Income

Under 50k

Above 50k

136

164

45.3

54.7

Highest Level of Education Completed

Year 11 or 12 or equivalent

Degree

Higher Degree

171

87

42

57.0

29.0

14.0

Primary Source of News and Information

Television

Radio

Print

Internet

Other

190

23

52

30

5

63.3

7.7

17.3

10.0

1.7

Collective efficiency

Low

Moderate

High

80

148

72

26.7

49.3

24.0

Social Collective

Low

Moderate

High

70

153

77

23.3

51.0

25.7

Methods

To determine whether there was a connection between fear of crime and various factors that could possibly influence or are associated with each individual’s perceptions, a chi-square r x c test for independence was conducted on the assembled data. This test was chosen to be conducted for this analysis due to all the variables being used are categorical with multiple values. Therefore meeting two assumptions for the chi-square test for independence; all categorical variables (Nominal or Ordinal) and should consist of two or more categorical variables. The other primary assumption of the chi-test for independence, which is the expected frequency should not drop below five in more than 25% of the cells in a contingency table was also met. The results displayed only two (4.55%) cells falling below the expected frequency count of five, with the minimum being 2.08, therefore not contributing to more than 25% cells of the contingency tables.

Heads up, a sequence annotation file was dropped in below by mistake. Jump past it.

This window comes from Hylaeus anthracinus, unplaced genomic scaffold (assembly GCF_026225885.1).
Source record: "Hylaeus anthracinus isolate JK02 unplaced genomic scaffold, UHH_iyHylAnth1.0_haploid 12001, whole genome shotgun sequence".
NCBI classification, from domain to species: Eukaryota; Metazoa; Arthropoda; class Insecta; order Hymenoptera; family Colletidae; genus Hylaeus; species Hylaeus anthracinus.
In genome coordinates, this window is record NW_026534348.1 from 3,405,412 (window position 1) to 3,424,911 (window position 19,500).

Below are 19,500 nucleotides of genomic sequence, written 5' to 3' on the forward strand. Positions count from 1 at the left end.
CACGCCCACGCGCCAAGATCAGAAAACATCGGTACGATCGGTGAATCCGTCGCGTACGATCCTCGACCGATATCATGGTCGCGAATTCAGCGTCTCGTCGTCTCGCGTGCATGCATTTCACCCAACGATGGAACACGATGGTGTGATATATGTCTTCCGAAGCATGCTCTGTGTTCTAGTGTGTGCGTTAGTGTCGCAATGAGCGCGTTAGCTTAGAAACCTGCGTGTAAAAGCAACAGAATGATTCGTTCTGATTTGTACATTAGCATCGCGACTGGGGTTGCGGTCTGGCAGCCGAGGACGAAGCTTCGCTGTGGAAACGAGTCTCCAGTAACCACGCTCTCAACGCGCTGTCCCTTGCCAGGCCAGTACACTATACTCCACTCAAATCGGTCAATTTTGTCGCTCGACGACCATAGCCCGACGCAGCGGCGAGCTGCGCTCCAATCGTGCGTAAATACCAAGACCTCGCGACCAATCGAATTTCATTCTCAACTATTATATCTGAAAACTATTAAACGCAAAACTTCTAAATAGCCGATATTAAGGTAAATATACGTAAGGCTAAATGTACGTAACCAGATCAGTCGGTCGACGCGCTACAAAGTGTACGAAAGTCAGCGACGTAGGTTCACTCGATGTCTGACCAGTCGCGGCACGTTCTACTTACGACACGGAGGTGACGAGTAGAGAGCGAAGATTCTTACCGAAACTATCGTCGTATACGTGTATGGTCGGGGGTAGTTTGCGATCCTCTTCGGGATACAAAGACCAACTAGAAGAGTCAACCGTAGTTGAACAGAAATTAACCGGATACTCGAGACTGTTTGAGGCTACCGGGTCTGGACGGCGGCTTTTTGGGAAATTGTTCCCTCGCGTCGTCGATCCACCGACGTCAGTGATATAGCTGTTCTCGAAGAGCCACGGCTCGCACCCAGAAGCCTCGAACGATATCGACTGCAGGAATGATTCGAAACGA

Results